Since the election of Emmanuel Macron as President of the French Republic, the whole world has its eyes on our country and one of the issues for which Emmanuel Macron and his Government will be under much scrutiny is of course French labor and employment law. The Government’s ambition is to find innovative solutions very quickly, by relying on consultations between social partners (i.e. employees’ and employers’ representative bodies) in order to articulate social and economic performance.
While it is still too early to tell whether the “work program to renew our social model” submitted to the social partners on June 6 will be the launch pad for ambitious and efficient major labor reforms, one thing is certain: The wind of hope and positivism is blowing again on French social partners and actors.
Unlisted companies and legal entities required to be incorporated with the Register of Trade and Companies and headquartered in France (in particular branches of foreign corporations) will very soon have the obligation to file with the clerk of the Commercial Court a document that sets forth identification data on their beneficial owner(s), his/her/their personal place of residence as well as the way in which he/she/they exercise(s) control over the relevant company or entity.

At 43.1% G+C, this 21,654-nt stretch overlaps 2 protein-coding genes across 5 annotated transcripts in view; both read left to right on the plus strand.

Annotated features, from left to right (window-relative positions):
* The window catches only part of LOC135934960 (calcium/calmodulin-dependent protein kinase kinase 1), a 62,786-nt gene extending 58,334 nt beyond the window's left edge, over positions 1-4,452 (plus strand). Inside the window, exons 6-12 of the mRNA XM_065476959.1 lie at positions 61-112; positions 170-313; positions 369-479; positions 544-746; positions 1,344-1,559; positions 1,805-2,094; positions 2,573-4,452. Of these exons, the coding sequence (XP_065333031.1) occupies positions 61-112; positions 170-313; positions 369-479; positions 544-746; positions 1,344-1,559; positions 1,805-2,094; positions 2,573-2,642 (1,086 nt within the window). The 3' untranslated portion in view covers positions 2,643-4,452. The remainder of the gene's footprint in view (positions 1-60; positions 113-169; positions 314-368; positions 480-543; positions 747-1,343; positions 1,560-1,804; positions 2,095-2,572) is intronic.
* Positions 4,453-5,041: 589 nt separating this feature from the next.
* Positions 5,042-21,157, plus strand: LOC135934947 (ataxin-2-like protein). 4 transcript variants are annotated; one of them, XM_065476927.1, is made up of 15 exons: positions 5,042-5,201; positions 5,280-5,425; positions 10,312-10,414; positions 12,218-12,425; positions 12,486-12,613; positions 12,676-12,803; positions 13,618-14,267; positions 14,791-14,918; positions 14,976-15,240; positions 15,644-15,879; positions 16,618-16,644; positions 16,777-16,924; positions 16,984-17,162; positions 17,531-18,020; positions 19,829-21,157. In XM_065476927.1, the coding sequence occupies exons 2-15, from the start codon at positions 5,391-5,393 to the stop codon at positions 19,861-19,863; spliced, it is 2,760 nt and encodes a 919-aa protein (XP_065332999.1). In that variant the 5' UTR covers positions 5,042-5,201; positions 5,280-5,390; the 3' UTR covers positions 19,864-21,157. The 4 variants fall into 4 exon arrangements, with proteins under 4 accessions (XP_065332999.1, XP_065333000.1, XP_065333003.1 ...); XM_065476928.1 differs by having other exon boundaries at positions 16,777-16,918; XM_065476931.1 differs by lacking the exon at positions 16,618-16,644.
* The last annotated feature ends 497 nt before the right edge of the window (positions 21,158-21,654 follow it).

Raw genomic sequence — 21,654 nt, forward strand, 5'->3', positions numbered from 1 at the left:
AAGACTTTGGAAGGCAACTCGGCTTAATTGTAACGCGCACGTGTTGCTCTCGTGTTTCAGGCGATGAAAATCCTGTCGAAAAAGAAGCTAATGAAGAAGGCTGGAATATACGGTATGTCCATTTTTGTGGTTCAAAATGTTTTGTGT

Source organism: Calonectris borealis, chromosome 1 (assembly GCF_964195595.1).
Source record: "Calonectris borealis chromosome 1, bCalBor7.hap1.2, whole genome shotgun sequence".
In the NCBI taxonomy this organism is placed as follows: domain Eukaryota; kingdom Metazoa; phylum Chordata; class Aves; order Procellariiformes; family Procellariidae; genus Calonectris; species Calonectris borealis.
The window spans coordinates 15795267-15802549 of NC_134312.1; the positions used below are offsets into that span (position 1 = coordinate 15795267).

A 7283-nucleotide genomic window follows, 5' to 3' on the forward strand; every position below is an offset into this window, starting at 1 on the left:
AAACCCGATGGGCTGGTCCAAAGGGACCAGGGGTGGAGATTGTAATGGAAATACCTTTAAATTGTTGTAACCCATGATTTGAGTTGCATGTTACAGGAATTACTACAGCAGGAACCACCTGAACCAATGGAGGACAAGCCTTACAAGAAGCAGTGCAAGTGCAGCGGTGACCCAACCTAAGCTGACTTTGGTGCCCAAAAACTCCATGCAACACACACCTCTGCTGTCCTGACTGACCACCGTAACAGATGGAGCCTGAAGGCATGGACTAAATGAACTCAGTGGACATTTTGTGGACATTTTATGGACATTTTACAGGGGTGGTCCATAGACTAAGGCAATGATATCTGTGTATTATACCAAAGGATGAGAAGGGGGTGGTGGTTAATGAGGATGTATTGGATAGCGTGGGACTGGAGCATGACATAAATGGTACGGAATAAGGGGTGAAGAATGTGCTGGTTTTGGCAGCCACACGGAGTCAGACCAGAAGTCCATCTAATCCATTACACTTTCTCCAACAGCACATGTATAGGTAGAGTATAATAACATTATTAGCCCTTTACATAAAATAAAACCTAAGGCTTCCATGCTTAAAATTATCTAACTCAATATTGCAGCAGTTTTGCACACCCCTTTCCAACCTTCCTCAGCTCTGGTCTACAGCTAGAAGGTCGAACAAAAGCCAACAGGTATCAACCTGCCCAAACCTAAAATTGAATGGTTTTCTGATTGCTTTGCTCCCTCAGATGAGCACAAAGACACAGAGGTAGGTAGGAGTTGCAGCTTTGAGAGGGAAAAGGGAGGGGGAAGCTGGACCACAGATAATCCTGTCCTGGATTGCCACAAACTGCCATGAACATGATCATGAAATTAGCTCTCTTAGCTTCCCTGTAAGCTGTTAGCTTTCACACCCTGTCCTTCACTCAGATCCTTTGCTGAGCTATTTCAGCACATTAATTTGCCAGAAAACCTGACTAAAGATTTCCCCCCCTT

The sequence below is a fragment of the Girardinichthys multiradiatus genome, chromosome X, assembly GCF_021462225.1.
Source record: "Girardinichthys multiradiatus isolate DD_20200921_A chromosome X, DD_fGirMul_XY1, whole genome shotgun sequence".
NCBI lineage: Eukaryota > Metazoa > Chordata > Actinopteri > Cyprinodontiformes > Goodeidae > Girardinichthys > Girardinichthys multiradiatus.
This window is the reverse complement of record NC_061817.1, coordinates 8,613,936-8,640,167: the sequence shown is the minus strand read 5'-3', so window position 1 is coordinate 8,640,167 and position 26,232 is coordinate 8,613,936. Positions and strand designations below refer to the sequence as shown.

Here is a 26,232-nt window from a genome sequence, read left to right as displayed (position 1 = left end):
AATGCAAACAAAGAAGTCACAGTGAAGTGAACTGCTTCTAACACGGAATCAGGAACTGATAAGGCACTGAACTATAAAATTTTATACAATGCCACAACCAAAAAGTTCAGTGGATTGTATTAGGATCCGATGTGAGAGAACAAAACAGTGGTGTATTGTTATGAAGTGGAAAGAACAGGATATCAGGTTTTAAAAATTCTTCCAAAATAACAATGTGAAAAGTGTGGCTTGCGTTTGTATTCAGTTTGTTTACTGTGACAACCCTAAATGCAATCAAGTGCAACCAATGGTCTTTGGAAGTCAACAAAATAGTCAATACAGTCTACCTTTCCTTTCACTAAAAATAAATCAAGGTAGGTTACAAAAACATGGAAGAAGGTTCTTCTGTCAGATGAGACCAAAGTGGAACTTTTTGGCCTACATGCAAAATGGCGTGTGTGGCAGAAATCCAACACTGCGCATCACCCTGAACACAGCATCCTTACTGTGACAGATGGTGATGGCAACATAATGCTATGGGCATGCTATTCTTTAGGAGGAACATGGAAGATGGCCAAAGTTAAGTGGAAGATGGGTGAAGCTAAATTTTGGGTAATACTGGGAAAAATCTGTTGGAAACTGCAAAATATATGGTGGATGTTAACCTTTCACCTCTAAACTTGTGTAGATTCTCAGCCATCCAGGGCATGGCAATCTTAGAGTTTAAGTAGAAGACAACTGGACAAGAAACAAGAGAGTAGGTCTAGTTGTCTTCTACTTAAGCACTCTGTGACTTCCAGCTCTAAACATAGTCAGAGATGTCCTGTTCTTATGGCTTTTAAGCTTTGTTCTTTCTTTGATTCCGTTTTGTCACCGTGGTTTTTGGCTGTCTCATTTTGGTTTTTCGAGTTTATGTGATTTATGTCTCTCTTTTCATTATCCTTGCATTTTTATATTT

Since March 1, 2017, new provisions govern the statutes of limitations for the prosecution of criminal offenses (i.e. the time-line during which an offense must be prosecuted) and the statutes of limitations for the enforcement of penalties.
What are the consequences of these changes?
Ordinance n°2017-748 of May 4, 2017 adopted in furtherance of the so-called “Sapin II” Law on transparency, fight against corruption and modernization of the economy, adds a new element to the concept of Security Agent in the context of syndicated loans, thereby offering banks and other institutions an efficient and secure device comparable to what is known, in particular in Anglo-Saxon countries, as the “Security Trustee”.
This widely welcomed reform should contribute to improve the competitiveness of the French finance industry with respect to syndicated financing.